• CPU – not sure yet but at least $150
  • RAM – at least 8 GB, maybe 16. Hope the board can support 32.
  • Hard disks – that pair of 1 TBs with the RAID controller card. Also the DVD writers from the old computer.
  • Slots – at least one PCI and at least a couple of usable PCI-e, depending on number of lanes. Four memory slots.
  • Graphics – probably the onboard if it is good enough. I have had a card in the current PC but it was apparently too cheap to make much difference to performance. DVI port, even though my 22” monitor only has a VGA socket – just have to cater for the future – the current computer only has a VGA socket on board. Sound is not that important and onboard will probably do.
  • Windows 8 Pro – 64 bit.
It won’t be happening till next year when I get another project out of the way, so for now the current PC has to keep going, which it is going to be doing with those two 1 TB disks I just ordered, the RAID-1 controller card and the 4 port USB3 card I have on order. That means reorganising things inside. I can’t remember what slots there are but I know I do have in there the graphics card that is two slots wide, sitting in the  x16 PCI-e slot and blocking one of the other slots as well. The dialup modem is also sitting in a PCI slot. There are in fact internally only the one PCI-e slot and two PCI slots. They are all used because the graphics card overflows over one of the PCI slots. The card has to come out regardless to make way for the PCI-e USB 3 controller, but that is probably only a x1 card so it’s a waste to have it in a x16 slot, but that’s just the way things are, there are no other PCI-e slots on that board. Then the RAID controller will fit in the freed up PCI slot. Getting four more USB ports is a massive boost letting me have more USB devices connected like an external USB3 hard drive as well as leaving cables connected for the cameras and phone like I do now. I did look at just getting a USB hub but the card was more attractive because it is USB 3 and I already have a couple of disk enclosures that can go at that speed. In a few weeks I will be buying another backup hard drive, a 1 TB laptop drive, to go into a USB 3 and eSata enclosure I recently bought. At the moment I have a 500 GB disk which is almost full.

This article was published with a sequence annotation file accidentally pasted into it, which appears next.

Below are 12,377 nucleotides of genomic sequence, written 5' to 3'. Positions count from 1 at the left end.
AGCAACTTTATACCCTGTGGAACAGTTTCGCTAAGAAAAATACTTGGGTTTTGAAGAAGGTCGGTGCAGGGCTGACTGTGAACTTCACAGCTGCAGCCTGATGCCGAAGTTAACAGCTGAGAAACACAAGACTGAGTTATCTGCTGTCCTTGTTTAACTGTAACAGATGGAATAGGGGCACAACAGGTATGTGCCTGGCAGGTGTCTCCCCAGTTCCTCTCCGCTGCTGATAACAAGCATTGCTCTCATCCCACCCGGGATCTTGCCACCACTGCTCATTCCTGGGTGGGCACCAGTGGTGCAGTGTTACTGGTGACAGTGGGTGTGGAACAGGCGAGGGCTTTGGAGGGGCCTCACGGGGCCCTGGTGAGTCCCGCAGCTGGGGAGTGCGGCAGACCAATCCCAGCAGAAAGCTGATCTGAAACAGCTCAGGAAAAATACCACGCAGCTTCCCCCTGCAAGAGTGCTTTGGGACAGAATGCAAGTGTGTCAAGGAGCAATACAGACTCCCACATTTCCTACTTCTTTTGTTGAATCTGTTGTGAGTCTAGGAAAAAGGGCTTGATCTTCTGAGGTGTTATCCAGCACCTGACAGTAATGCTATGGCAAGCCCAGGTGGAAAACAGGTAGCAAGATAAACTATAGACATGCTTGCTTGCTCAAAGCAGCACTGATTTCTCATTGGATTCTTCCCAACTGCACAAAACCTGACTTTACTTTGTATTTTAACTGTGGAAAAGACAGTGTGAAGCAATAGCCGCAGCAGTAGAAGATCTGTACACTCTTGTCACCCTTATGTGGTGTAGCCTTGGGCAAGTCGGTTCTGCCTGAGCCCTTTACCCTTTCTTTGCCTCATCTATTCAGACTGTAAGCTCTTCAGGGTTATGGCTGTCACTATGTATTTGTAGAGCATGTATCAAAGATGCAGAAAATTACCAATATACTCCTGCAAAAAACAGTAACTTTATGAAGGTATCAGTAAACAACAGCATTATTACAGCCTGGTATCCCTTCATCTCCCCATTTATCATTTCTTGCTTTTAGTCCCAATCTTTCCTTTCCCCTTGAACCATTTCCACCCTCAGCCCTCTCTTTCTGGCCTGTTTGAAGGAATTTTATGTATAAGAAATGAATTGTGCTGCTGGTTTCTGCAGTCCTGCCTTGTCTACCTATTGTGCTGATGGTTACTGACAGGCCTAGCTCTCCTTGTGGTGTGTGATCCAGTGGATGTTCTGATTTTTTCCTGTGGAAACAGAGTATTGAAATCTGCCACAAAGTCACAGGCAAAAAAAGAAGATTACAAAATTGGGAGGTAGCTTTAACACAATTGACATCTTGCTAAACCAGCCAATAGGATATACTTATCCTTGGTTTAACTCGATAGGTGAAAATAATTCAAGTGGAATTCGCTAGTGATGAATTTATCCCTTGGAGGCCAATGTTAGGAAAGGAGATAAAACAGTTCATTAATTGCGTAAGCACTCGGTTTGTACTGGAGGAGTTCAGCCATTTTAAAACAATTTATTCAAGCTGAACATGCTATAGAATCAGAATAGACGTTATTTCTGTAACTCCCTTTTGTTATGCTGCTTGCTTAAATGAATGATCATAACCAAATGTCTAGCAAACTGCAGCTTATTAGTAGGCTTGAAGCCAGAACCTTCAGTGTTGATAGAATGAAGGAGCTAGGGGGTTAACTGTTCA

In saying I am planning to build a new desktop, I have for the present flagged the idea of buying a Windows 8 slate. This is still an attractive option both for work and home use. However it remains to be seen what will be available after 8 ships and at what price. It may be that I will still buy a slate in a year or two, but I may just as easily not do so, because I have a work laptop and that does everything I need for work purposes and gets used at home as well. In general I don’t really have a pressing need to carry a slate around everywhere and while I know they do some great things, I can get by with just a phone and separate camera the way I do now.
The old computer as I suggest will probably be reused as a small server. As its CPU has hardware virtualisation it will be able to run Server 2008 R2 in the virtualisation role and therefore be useful for building up or upgrading virtual servers at home. I don’t intend to actually have a server running anything at home at this stage, or having it able to be accessed remotely.